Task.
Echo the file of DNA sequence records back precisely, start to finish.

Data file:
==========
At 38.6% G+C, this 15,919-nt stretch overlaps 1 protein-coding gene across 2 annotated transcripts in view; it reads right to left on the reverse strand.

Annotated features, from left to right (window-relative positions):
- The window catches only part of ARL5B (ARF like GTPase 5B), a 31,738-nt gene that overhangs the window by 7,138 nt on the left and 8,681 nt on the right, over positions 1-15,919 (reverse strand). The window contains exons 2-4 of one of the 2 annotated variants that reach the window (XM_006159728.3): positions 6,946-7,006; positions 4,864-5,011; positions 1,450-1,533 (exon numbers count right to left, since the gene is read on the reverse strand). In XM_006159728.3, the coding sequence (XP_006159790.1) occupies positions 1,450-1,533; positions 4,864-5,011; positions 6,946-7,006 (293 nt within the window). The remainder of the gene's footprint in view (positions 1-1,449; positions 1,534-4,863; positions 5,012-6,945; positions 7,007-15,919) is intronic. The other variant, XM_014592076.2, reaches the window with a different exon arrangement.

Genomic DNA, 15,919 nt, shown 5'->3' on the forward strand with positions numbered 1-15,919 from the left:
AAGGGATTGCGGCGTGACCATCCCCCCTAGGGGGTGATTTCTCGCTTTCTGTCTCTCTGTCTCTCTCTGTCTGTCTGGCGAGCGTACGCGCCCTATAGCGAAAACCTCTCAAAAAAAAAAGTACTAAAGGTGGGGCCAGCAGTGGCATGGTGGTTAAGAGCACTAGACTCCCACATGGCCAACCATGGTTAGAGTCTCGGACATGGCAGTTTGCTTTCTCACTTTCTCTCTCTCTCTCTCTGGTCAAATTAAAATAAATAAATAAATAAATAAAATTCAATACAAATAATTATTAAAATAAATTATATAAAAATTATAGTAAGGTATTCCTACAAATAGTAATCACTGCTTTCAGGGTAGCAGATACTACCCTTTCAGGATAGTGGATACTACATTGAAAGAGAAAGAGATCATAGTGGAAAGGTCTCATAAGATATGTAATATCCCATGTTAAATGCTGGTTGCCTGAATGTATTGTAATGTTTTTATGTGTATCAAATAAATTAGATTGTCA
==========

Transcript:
At 38.6% G+C, this 15,919-nt stretch overlaps 1 protein-coding gene across 2 annotated transcripts in view; it reads right to left on the reverse strand.

Annotated features, from left to right (window-relative positions):
- The window catches only part of ARL5B (ARF like GTPase 5B), a 31,738-nt gene that overhangs the window by 7,138 nt on the left and 8,681 nt on the right, over positions 1-15,919 (reverse strand). The window contains exons 2-4 of one of the 2 annotated variants that reach the window (XM_006159728.3): positions 6,946-7,006; positions 4,864-5,011; positions 1,450-1,533 (exon numbers count right to left, since the gene is read on the reverse strand). In XM_006159728.3, the coding sequence (XP_006159790.1) occupies positions 1,450-1,533; positions 4,864-5,011; positions 6,946-7,006 (293 nt within the window). The remainder of the gene's footprint in view (positions 1-1,449; positions 1,534-4,863; positions 5,012-6,945; positions 7,007-15,919) is intronic. The other variant, XM_014592076.2, reaches the window with a different exon arrangement.

Genomic DNA, 15,919 nt, shown 5'->3' on the forward strand with positions numbered 1-15,919 from the left:
AAGGGATTGCGGCGTGACCATCCCCCCTAGGGGGTGATTTCTCGCTTTCTGTCTCTCTGTCTCTCTCTGTCTGTCTGGCGAGCGTACGCGCCCTATAGCGAAAACCTCTCAAAAAAAAAAGTACTAAAGGTGGGGCCAGCAGTGGCATGGTGGTTAAGAGCACTAGACTCCCACATGGCCAACCATGGTTAGAGTCTCGGACATGGCAGTTTGCTTTCTCACTTTCTCTCTCTCTCTCTCTGGTCAAATTAAAATAAATAAATAAATAAATAAAATTCAATACAAATAATTATTAAAATAAATTATATAAAAATTATAGTAAGGTATTCCTACAAATAGTAATCACTGCTTTCAGGGTAGCAGATACTACCCTTTCAGGATAGTGGATACTACATTGAAAGAGAAAGAGATCATAGTGGAAAGGTCTCATAAGATATGTAATATCCCATGTTAAATGCTGGTTGCCTGAATGTATTGTAATGTTTTTATGTGTATCAAATAAATTAGATTGTCA